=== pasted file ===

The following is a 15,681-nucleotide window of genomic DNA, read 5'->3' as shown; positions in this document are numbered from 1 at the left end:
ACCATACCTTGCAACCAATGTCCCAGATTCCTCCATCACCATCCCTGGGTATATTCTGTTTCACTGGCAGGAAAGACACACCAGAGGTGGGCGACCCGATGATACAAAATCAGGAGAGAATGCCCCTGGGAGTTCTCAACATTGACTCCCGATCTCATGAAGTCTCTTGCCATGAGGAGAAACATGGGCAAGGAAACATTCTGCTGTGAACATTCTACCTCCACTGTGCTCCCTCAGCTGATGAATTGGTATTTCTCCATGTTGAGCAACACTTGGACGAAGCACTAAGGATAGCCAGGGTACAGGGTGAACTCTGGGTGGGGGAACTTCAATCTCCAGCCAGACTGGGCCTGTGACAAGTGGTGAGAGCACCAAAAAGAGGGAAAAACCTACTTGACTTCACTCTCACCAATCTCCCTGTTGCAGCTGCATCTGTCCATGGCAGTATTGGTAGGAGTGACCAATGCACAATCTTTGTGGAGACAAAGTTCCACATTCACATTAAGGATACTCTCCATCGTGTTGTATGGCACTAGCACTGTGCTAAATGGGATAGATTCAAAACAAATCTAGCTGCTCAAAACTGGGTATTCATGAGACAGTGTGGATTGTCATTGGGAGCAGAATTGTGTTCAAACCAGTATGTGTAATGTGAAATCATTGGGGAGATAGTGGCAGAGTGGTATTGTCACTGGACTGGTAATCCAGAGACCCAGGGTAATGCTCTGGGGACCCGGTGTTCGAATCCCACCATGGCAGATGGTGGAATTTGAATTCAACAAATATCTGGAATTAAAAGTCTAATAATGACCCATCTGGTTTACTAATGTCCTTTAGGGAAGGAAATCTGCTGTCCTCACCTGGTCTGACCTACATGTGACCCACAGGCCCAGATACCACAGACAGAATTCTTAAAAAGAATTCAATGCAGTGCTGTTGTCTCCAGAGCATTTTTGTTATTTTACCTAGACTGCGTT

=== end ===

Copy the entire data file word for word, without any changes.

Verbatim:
The following is a 15,681-nucleotide window of genomic DNA, read 5'->3' as shown; positions in this document are numbered from 1 at the left end:
ACCATACCTTGCAACCAATGTCCCAGATTCCTCCATCACCATCCCTGGGTATATTCTGTTTCACTGGCAGGAAAGACACACCAGAGGTGGGCGACCCGATGATACAAAATCAGGAGAGAATGCCCCTGGGAGTTCTCAACATTGACTCCCGATCTCATGAAGTCTCTTGCCATGAGGAGAAACATGGGCAAGGAAACATTCTGCTGTGAACATTCTACCTCCACTGTGCTCCCTCAGCTGATGAATTGGTATTTCTCCATGTTGAGCAACACTTGGACGAAGCACTAAGGATAGCCAGGGTACAGGGTGAACTCTGGGTGGGGGAACTTCAATCTCCAGCCAGACTGGGCCTGTGACAAGTGGTGAGAGCACCAAAAAGAGGGAAAAACCTACTTGACTTCACTCTCACCAATCTCCCTGTTGCAGCTGCATCTGTCCATGGCAGTATTGGTAGGAGTGACCAATGCACAATCTTTGTGGAGACAAAGTTCCACATTCACATTAAGGATACTCTCCATCGTGTTGTATGGCACTAGCACTGTGCTAAATGGGATAGATTCAAAACAAATCTAGCTGCTCAAAACTGGGTATTCATGAGACAGTGTGGATTGTCATTGGGAGCAGAATTGTGTTCAAACCAGTATGTGTAATGTGAAATCATTGGGGAGATAGTGGCAGAGTGGTATTGTCACTGGACTGGTAATCCAGAGACCCAGGGTAATGCTCTGGGGACCCGGTGTTCGAATCCCACCATGGCAGATGGTGGAATTTGAATTCAACAAATATCTGGAATTAAAAGTCTAATAATGACCCATCTGGTTTACTAATGTCCTTTAGGGAAGGAAATCTGCTGTCCTCACCTGGTCTGACCTACATGTGACCCACAGGCCCAGATACCACAGACAGAATTCTTAAAAAGAATTCAATGCAGTGCTGTTGTCTCCAGAGCATTTTTGTTATTTTACCTAGACTGCGTT